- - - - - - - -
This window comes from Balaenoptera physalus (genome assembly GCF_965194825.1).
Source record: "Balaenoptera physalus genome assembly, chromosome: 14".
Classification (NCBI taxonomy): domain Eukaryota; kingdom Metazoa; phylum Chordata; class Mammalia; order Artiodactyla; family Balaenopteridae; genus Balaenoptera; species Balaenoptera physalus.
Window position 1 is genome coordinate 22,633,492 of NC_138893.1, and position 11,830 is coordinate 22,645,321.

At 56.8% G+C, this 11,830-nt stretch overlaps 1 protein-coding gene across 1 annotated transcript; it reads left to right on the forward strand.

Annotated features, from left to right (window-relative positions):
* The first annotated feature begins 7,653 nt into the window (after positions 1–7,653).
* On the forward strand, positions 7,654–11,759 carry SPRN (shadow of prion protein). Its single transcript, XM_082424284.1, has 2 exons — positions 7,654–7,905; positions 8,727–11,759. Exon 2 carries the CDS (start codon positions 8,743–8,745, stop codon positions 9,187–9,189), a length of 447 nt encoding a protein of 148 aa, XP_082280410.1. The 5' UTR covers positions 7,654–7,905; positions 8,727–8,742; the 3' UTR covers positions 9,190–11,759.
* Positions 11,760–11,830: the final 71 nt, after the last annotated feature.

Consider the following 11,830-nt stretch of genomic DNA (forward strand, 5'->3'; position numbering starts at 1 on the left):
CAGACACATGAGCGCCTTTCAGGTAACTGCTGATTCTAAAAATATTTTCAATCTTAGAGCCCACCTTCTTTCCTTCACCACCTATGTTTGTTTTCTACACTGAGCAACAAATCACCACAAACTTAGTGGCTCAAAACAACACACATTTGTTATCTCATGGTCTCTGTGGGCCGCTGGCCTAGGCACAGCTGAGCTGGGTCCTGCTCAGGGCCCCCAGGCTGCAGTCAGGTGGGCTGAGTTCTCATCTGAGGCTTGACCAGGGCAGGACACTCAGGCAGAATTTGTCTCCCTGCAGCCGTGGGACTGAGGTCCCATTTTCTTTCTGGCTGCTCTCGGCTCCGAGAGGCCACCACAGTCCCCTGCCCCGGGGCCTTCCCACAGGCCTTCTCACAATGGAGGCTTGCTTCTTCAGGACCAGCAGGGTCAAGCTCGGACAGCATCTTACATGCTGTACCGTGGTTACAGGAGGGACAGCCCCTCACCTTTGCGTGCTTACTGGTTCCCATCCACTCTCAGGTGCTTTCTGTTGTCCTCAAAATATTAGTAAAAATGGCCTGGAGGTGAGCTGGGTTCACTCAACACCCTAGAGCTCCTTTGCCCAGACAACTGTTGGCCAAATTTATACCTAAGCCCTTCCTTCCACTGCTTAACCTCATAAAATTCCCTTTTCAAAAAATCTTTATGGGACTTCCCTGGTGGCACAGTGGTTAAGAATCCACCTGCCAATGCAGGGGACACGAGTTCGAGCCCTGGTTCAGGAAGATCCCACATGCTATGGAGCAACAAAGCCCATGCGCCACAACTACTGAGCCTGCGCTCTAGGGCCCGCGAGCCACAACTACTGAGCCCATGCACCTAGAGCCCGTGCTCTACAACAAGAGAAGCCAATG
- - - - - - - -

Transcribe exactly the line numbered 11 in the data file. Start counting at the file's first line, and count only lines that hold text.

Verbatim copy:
CAGACACATGAGCGCCTTTCAGGTAACTGCTGATTCTAAAAATATTTTCAATCTTAGAGCCCACCTTCTTTCCTTCACCACCTATGTTTGTTTTCTACACTGAGCAACAAATCACCACAAACTTAGTGGCTCAAAACAACACACATTTGTTATCTCATGGTCTCTGTGGGCCGCTGGCCTAGGCACAGCTGAGCTGGGTCCTGCTCAGGGCCCCCAGGCTGCAGTCAGGTGGGCTGAGTTCTCATCTGAGGCTTGACCAGGGCAGGACACTCAGGCAGAATTTGTCTCCCTGCAGCCGTGGGACTGAGGTCCCATTTTCTTTCTGGCTGCTCTCGGCTCCGAGAGGCCACCACAGTCCCCTGCCCCGGGGCCTTCCCACAGGCCTTCTCACAATGGAGGCTTGCTTCTTCAGGACCAGCAGGGTCAAGCTCGGACAGCATCTTACATGCTGTACCGTGGTTACAGGAGGGACAGCCCCTCACCTTTGCGTGCTTACTGGTTCCCATCCACTCTCAGGTGCTTTCTGTTGTCCTCAAAATATTAGTAAAAATGGCCTGGAGGTGAGCTGGGTTCACTCAACACCCTAGAGCTCCTTTGCCCAGACAACTGTTGGCCAAATTTATACCTAAGCCCTTCCTTCCACTGCTTAACCTCATAAAATTCCCTTTTCAAAAAATCTTTATGGGACTTCCCTGGTGGCACAGTGGTTAAGAATCCACCTGCCAATGCAGGGGACACGAGTTCGAGCCCTGGTTCAGGAAGATCCCACATGCTATGGAGCAACAAAGCCCATGCGCCACAACTACTGAGCCTGCGCTCTAGGGCCCGCGAGCCACAACTACTGAGCCCATGCACCTAGAGCCCGTGCTCTACAACAAGAGAAGCCAATG